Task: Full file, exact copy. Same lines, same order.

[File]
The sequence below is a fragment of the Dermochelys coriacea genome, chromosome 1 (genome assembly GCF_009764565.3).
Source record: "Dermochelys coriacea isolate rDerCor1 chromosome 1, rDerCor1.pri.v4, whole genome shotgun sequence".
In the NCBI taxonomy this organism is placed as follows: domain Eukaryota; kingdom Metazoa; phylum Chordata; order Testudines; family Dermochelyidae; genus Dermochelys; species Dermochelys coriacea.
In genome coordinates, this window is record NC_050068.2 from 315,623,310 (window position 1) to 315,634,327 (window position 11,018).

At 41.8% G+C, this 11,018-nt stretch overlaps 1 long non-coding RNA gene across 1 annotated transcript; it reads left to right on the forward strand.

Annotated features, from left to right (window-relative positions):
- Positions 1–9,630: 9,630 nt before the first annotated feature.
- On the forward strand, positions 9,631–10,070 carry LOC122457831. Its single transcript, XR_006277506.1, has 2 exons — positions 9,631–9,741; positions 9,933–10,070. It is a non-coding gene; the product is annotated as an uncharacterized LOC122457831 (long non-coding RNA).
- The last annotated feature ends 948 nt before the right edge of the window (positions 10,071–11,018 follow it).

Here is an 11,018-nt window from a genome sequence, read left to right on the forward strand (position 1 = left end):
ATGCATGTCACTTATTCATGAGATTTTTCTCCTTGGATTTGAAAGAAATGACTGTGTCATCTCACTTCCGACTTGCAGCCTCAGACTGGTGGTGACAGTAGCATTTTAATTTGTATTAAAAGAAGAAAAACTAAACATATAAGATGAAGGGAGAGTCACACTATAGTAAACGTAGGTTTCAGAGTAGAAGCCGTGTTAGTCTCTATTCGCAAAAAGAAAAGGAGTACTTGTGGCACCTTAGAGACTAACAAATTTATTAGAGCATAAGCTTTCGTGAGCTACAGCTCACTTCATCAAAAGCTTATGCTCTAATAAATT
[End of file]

The sequence below is a fragment of the Dermochelys coriacea genome, chromosome 1 (genome assembly GCF_009764565.3).
Source record: "Dermochelys coriacea isolate rDerCor1 chromosome 1, rDerCor1.pri.v4, whole genome shotgun sequence".
In the NCBI taxonomy this organism is placed as follows: domain Eukaryota; kingdom Metazoa; phylum Chordata; order Testudines; family Dermochelyidae; genus Dermochelys; species Dermochelys coriacea.
In genome coordinates, this window is record NC_050068.2 from 315,623,310 (window position 1) to 315,634,327 (window position 11,018).

At 41.8% G+C, this 11,018-nt stretch overlaps 1 long non-coding RNA gene across 1 annotated transcript; it reads left to right on the forward strand.

Annotated features, from left to right (window-relative positions):
- Positions 1–9,630: 9,630 nt before the first annotated feature.
- On the forward strand, positions 9,631–10,070 carry LOC122457831. Its single transcript, XR_006277506.1, has 2 exons — positions 9,631–9,741; positions 9,933–10,070. It is a non-coding gene; the product is annotated as an uncharacterized LOC122457831 (long non-coding RNA).
- The last annotated feature ends 948 nt before the right edge of the window (positions 10,071–11,018 follow it).

Here is an 11,018-nt window from a genome sequence, read left to right on the forward strand (position 1 = left end):
ATGCATGTCACTTATTCATGAGATTTTTCTCCTTGGATTTGAAAGAAATGACTGTGTCATCTCACTTCCGACTTGCAGCCTCAGACTGGTGGTGACAGTAGCATTTTAATTTGTATTAAAAGAAGAAAAACTAAACATATAAGATGAAGGGAGAGTCACACTATAGTAAACGTAGGTTTCAGAGTAGAAGCCGTGTTAGTCTCTATTCGCAAAAAGAAAAGGAGTACTTGTGGCACCTTAGAGACTAACAAATTTATTAGAGCATAAGCTTTCGTGAGCTACAGCTCACTTCATCAAAAGCTTATGCTCTAATAAATT